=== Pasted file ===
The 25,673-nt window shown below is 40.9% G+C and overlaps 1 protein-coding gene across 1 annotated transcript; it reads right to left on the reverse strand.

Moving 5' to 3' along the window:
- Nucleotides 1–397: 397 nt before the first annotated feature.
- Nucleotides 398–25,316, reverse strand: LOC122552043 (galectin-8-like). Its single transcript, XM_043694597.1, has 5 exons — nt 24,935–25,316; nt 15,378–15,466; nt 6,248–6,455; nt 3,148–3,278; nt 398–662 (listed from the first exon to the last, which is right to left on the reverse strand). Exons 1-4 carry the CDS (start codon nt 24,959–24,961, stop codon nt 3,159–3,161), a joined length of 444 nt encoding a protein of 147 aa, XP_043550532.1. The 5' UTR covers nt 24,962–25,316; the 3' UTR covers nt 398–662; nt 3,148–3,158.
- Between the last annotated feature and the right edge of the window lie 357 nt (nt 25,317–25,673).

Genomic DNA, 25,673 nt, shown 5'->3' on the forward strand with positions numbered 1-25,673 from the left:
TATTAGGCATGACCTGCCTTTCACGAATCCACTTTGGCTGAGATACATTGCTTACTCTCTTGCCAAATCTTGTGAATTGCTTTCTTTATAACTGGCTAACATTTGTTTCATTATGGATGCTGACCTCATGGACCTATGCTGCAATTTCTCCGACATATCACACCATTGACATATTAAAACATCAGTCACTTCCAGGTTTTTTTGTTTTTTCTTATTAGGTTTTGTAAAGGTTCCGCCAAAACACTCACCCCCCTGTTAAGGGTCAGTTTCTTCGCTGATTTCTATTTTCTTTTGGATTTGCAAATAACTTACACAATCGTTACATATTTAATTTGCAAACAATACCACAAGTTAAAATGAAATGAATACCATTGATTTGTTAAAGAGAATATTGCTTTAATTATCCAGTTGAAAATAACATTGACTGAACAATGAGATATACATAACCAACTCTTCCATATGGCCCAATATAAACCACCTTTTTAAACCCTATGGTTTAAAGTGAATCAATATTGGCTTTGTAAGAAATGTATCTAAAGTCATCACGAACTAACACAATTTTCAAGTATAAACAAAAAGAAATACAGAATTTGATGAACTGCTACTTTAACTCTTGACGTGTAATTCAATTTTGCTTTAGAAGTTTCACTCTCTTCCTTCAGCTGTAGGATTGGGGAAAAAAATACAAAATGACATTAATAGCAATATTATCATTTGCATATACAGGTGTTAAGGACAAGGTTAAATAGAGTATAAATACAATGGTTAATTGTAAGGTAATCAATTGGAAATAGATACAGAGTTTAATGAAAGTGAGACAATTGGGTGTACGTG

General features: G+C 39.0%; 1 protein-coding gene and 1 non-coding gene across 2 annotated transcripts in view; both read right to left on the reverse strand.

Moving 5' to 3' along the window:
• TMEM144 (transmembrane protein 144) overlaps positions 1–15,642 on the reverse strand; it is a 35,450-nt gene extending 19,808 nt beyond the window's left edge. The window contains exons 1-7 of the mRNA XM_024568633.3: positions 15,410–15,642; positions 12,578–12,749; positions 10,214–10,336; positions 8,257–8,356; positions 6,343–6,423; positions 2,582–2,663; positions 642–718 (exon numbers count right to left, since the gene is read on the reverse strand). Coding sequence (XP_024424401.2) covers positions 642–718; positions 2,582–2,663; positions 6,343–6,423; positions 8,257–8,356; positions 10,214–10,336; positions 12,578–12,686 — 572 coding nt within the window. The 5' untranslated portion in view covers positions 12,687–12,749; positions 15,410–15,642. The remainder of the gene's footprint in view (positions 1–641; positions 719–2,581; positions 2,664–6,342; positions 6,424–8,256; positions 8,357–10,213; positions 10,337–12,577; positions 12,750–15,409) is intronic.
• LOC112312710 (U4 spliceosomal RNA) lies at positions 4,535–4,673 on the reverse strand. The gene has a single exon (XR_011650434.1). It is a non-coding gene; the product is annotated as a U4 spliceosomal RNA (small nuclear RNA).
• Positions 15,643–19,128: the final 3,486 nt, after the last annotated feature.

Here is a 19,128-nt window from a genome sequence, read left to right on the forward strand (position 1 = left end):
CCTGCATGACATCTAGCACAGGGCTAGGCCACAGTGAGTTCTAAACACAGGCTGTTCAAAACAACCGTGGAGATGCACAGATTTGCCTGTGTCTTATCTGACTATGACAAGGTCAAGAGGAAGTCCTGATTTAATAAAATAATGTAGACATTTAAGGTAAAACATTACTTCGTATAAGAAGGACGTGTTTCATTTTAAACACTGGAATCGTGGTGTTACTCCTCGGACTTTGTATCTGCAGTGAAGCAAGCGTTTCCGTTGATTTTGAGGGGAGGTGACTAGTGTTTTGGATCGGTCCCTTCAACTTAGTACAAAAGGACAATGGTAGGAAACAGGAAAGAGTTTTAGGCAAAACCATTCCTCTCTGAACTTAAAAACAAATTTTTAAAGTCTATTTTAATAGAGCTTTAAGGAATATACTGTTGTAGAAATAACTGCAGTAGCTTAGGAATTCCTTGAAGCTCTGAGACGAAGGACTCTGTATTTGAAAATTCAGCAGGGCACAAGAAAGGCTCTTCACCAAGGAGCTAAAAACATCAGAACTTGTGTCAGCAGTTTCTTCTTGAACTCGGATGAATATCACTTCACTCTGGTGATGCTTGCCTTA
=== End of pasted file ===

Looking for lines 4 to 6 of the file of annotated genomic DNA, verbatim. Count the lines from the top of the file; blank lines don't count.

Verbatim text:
- Nucleotides 398–25,316, reverse strand: LOC122552043 (galectin-8-like). Its single transcript, XM_043694597.1, has 5 exons — nt 24,935–25,316; nt 15,378–15,466; nt 6,248–6,455; nt 3,148–3,278; nt 398–662 (listed from the first exon to the last, which is right to left on the reverse strand). Exons 1-4 carry the CDS (start codon nt 24,959–24,961, stop codon nt 3,159–3,161), a joined length of 444 nt encoding a protein of 147 aa, XP_043550532.1. The 5' UTR covers nt 24,962–25,316; the 3' UTR covers nt 398–662; nt 3,148–3,158.
- Between the last annotated feature and the right edge of the window lie 357 nt (nt 25,317–25,673).

Genomic DNA, 25,673 nt, shown 5'->3' on the forward strand with positions numbered 1-25,673 from the left: